Contributed By Carole Yamaguchi

When our second child was born, Jim and I thought she was perfect, but the doctor pointed out that her feet were turned inward. "Left uncorrected, it would be a problem," he told us.

We vowed to do anything we could to help our baby. When only two weeks old, I brought her back to the doctor, just as he had directed, and the doctor put her tiny feet into casts, her precious baby toes just barely visible. Because she was growing, I had to take her back to the doctor every two weeks to have each foot recast.

Eventually the casting was finished and it was time for corrective shoes and bars. Jim and I watched with hope and concern as she struggled to walk. Those first, awkward steps made us so proud. By the time she entered preschool, her steps appeared quite normal. Encouraged by her progress, we looked for something else to help strengthen her lower body.

As it turned out, she loved the ice!

When she turned six, we enrolled her in skating lessons and soon she was gliding like a swan. We watched in wonderment as she skimmed the ice. She wasn't the fastest nor the most coordinated skater. She had to work hard at every new movement, but she loved the ice and her dedication paid off. At fifteen, she competed in both pairs-skating and the ladies' singles at the 1988 World Junior Championships in Australia, winning both events! At the senior World Championships in 1991, she won the ladies' singles. Then we found ourselves filled with love and admiration in France, at the 1992 Winter Olympics, as our daughter, Kristi Yamaguchi won the gold medal.

I thought back to the early years of challenge for Kristi - the years of fear for us as her parents, and the same years of frustration for her as a child who simply wanted to walk; the endless doctor visits; the arduous first baby steps with bars and corrective shoes. During those years, we didn't expect gold medals and a stunning professional career ahead of her. We stood in awe of Kristi herself, respecting her strength and dedication, and how far she had come on two tiny feet that had once been bound in heavy casts. In our eyes, Kristi had always walked with the grace of a true champion.

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A Tale Of Two Friends

Created on 27 January 2011
A story tells that two friends were walking through the desert. During some point of the journey, they had an argument, and one friend slapped the other one in the face. The one who got slapped was hurt, but without saying anything, he wrote in the sand:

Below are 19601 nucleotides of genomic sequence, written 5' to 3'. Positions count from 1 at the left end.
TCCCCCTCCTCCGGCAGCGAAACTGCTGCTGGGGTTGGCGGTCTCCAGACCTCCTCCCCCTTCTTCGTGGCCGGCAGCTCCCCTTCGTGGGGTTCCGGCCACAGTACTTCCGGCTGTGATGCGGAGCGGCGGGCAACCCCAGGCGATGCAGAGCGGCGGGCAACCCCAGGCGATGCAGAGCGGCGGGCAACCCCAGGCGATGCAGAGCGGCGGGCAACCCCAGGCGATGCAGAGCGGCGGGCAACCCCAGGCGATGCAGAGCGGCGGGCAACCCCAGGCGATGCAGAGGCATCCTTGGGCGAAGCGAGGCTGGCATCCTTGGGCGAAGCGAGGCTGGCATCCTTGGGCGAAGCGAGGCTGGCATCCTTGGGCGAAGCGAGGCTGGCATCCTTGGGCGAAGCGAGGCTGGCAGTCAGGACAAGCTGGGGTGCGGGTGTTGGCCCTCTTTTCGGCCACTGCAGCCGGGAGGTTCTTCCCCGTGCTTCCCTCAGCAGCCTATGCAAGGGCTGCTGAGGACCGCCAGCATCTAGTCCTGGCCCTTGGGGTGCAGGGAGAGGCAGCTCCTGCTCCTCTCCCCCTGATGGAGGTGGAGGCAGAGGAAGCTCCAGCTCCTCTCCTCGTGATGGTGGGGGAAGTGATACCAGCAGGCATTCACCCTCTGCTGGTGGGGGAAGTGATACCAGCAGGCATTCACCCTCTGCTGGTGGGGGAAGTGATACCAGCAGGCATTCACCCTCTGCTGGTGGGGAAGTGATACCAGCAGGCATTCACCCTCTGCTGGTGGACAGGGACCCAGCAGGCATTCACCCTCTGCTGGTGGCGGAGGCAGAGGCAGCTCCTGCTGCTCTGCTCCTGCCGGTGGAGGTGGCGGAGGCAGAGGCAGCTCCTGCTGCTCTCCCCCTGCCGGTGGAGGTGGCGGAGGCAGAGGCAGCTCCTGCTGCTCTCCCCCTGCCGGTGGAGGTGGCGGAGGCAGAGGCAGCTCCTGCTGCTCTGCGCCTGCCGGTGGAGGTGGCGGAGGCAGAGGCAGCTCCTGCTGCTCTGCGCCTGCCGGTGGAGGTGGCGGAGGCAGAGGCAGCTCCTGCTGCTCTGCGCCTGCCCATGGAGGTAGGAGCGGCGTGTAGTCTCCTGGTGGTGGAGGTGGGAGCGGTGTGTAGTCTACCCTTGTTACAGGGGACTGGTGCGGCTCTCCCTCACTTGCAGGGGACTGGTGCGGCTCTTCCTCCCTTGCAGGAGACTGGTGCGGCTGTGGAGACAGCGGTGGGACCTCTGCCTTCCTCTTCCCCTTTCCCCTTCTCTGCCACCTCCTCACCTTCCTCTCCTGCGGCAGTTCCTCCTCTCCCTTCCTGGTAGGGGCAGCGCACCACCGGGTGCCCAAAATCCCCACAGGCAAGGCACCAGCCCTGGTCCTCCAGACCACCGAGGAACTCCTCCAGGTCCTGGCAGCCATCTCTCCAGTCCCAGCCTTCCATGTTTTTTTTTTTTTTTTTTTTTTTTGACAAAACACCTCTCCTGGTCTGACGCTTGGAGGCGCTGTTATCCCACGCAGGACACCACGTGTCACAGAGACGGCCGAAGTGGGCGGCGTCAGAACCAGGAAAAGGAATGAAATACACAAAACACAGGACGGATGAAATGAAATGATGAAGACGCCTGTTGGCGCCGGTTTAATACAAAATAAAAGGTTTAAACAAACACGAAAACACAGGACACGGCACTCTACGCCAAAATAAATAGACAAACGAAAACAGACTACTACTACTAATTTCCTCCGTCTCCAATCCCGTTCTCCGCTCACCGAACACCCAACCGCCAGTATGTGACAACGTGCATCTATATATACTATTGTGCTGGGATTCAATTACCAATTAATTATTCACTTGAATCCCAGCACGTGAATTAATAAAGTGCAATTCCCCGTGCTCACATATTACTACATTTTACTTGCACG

They kept on walking, until they found an oasis, where they decided to take a bath. The one who had been slapped got stuck in the mire and started drowning, but his friend saved him. After he recovered from the near drowning, he carved on a stone:


The friend, who had slapped and saved his best friend, asked him, "After I hurt you, you wrote in the sand, and now, you carve on a stone, why?"

The other friend replied: "When someone hurts us, we should write it down in sand, where the winds of forgiveness can erase it away, but when someone does something good for us, we must engrave it in stone, where no wind can ever erase it."

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With every breath I take comes a question;And while in pursuit of the answer I p

Light bearers

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One Last Chance

Contributed By Michael L. Koonce The assignment was to get a "pretty photograph"

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Charles Plumb, a U.S. Naval Academy graduate, was a jet pilot in Vietnam. After

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The Blind Horse

Just up the road from my home is a field with two horses in it. From a distance



Laxmi Rao
2007-03-16, 21:31 ha..anywaz thanx 4 the mails yaar..they r too gud n inspiring...
thanx a lot
Prafulla Kesari
2012-09-13, 22:29
i just saw ur site in detail today.....
You have sparked enthusiasm and energy , embedded fighting spirit in human lives till the very end dude!...
Rakesh Kumar Verma
2013-02-25, 14:11
Bro great thoughts.